Helping hands av David Yarrow
P Dette kunstverket omsettes ved Fineart som mellommann i opphavsmannens navn, og er således unntatt MVA. Les mer
Innrammet med en sort massiv trelist og canvastrukket passepartout. Rammen er et kunstverk i seg selv og en integrert del av kunstverket. Finnes i to størrelser:
Standard: 132 x 160 cm | Small (kun opplag på 3stk AP): 77 x 101 cm
Målene er yttermålet på rammen
OBS: 4-6 ukers leveringstid
Kunstnerens egen kommentar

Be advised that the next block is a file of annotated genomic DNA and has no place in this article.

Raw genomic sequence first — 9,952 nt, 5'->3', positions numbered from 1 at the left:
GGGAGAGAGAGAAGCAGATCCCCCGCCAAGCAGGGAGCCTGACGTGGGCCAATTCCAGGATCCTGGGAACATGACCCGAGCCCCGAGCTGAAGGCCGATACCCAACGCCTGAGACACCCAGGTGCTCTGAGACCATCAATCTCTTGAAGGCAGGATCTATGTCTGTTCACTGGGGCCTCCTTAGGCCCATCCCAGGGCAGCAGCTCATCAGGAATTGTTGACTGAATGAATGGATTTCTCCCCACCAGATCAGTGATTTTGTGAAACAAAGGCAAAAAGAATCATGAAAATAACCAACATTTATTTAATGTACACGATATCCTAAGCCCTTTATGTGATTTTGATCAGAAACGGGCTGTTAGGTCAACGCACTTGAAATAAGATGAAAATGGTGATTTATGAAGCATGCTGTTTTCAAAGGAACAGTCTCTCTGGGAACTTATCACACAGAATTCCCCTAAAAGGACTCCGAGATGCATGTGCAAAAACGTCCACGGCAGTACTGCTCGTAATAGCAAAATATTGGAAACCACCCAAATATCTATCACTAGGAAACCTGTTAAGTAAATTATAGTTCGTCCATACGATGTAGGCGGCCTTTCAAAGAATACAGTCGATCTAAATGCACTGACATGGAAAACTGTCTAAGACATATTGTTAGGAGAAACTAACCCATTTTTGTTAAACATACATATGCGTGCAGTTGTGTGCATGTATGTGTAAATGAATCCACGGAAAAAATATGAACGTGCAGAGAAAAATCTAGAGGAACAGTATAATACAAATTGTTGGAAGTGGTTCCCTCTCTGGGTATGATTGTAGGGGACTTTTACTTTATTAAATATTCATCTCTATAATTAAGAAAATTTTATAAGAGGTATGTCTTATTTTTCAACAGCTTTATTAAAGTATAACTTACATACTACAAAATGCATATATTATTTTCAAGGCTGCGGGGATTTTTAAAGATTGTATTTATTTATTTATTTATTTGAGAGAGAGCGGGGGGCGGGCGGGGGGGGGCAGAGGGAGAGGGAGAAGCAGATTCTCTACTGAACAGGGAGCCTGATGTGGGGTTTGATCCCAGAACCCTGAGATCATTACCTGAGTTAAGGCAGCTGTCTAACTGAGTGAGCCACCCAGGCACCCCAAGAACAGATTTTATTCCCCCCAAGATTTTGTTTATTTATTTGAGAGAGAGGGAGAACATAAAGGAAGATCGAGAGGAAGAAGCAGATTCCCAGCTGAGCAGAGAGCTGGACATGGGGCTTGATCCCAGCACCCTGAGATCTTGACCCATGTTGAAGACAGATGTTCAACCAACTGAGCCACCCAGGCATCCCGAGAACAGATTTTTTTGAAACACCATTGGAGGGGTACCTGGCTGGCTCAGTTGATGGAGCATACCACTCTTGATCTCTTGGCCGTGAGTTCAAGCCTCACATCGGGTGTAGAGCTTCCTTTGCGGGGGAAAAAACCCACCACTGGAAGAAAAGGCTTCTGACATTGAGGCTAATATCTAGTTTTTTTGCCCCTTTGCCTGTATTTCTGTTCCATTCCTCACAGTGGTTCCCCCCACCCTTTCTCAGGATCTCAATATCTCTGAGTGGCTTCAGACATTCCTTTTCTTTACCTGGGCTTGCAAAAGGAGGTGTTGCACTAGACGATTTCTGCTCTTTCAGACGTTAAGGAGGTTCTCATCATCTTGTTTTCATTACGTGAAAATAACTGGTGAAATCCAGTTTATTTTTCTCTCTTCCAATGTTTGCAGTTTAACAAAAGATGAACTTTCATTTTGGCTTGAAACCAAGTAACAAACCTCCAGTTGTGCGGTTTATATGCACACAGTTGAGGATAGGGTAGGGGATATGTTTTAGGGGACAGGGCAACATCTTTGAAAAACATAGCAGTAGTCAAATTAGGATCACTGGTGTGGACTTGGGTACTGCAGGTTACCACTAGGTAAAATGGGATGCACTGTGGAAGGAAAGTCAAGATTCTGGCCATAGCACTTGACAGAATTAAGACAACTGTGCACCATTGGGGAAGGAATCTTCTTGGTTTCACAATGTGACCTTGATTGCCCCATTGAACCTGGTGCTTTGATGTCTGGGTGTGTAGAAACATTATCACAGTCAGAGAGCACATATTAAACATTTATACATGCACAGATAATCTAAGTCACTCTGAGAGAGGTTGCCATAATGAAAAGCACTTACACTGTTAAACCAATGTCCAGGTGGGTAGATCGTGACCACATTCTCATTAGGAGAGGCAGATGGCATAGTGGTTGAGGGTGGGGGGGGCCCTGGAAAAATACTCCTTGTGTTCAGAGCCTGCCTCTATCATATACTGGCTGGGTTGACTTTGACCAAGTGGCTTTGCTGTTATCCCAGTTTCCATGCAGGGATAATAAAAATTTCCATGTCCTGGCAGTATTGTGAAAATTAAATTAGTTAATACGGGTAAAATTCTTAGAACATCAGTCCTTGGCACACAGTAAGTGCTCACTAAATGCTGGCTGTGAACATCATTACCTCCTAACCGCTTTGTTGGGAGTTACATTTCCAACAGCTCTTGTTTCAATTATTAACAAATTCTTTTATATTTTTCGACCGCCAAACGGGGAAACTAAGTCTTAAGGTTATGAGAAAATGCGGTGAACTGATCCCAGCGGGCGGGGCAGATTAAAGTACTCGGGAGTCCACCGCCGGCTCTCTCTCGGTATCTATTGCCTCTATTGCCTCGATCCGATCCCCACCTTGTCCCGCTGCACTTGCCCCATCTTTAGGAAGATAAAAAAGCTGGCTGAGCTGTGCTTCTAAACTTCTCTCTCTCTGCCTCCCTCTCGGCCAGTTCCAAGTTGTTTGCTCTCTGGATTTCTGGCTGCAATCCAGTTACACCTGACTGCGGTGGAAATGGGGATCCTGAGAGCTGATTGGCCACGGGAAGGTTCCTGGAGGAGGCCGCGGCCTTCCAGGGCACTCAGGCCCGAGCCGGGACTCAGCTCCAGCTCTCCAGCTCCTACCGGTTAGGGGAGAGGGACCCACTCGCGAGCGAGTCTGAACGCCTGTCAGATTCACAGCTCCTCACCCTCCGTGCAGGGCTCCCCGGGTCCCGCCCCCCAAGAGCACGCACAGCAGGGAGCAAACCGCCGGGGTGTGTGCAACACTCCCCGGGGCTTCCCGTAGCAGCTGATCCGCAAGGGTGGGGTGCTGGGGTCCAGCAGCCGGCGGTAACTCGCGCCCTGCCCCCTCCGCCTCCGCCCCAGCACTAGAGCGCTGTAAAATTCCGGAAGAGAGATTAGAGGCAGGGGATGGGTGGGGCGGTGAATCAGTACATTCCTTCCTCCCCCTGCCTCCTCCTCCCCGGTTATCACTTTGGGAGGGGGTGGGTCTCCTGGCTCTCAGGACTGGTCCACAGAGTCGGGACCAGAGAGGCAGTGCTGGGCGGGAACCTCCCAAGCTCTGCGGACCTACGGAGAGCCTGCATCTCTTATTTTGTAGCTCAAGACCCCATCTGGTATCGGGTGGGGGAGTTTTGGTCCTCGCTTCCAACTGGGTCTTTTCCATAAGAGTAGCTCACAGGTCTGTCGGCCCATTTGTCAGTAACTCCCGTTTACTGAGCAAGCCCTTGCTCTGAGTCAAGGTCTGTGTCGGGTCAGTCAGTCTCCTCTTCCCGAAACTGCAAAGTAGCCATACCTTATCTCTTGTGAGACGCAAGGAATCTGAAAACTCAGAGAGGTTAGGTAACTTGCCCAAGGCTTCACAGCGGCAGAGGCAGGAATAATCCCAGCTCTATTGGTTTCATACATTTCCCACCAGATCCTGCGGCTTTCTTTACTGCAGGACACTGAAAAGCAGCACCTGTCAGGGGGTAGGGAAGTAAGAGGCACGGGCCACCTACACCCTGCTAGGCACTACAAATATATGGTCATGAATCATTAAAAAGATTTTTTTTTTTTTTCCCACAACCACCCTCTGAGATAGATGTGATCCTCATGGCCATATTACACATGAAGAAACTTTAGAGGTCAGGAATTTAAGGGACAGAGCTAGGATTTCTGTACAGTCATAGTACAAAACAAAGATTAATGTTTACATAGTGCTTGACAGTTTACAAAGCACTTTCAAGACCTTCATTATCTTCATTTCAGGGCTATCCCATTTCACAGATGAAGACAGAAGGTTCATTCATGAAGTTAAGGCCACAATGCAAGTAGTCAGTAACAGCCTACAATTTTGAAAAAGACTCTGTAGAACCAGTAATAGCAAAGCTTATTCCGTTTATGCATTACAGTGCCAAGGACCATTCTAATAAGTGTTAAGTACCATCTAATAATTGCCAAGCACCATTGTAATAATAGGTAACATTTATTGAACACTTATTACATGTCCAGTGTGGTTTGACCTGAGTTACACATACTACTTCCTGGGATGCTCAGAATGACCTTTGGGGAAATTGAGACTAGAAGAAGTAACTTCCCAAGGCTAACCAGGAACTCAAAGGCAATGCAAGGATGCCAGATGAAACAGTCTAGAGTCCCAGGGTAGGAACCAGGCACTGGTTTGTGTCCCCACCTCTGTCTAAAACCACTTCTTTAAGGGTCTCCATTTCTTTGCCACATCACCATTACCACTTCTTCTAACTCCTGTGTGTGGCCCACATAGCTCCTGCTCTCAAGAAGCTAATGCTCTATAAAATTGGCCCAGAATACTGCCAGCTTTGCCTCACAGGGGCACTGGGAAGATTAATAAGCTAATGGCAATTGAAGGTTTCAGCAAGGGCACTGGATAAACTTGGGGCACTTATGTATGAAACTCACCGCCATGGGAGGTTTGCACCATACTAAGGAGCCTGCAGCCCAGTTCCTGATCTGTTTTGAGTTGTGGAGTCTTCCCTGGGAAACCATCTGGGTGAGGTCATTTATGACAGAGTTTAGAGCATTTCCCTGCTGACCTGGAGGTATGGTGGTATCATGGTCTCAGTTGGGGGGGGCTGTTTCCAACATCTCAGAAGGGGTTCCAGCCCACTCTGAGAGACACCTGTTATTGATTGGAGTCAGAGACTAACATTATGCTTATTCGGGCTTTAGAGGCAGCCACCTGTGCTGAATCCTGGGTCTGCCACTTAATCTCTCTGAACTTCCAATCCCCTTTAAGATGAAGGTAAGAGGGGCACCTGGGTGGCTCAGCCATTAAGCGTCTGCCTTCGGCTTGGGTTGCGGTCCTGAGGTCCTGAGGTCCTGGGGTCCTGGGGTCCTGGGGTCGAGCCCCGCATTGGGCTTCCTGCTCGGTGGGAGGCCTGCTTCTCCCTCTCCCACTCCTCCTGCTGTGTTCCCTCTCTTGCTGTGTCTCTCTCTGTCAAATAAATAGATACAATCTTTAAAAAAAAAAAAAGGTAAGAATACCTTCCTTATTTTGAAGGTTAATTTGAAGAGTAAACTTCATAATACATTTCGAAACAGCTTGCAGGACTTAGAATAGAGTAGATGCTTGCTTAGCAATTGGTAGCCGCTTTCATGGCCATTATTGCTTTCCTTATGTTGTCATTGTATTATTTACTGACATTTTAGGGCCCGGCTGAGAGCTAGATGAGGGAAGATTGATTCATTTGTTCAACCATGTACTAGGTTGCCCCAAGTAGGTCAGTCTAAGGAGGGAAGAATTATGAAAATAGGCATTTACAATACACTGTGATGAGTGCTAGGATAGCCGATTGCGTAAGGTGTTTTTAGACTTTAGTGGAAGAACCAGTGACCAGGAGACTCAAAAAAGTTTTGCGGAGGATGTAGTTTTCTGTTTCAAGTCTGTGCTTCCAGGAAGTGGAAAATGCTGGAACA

Trips to Emperor Penguin rookeries in Antarctica are a significant commitment of time and expense and the hope is always that the long trip home is made easier by the knowledge that there are some strong images in the can. The best images tend to have two key features that allow them to transcend the majority of others that have been taken in this vast continent. The first is that they can never be taken again - they are little vignettes of unique moments in time that have been captured accurately by the camera. This is quite a challenge as most penguin images tend to offer little by way of surprise - we all know what an Emperor Penguin or a chick looks like. But the second component can be even more elusive and that is the photograph must carry with it something that will elicit an emotional reaction in the viewer. Without emotion, a photograph of something as simple as two penguin chicks is unlikely to stand the test of time. This image from some years ago is a favourite of mine and we have printed it here for the first time in colour. The behaviour of the higher penguin chick is so empathetic that we as humans can immediately identify with the image, which is unusual given that humans and penguins live totally different lives. We have all extended the hand of friendship in our lives - some people do it every day - metaphorically and indeed literally. But here is a baby penguin - only weeks old - showing empathy to his friend and I am indeed fortunate to have caught this on camera. I am not sure at what stage children start to think of others rather than themselves, but whatever the answer, it is clear that penguins show manners and kindness far earlier in their lives than we do in ours.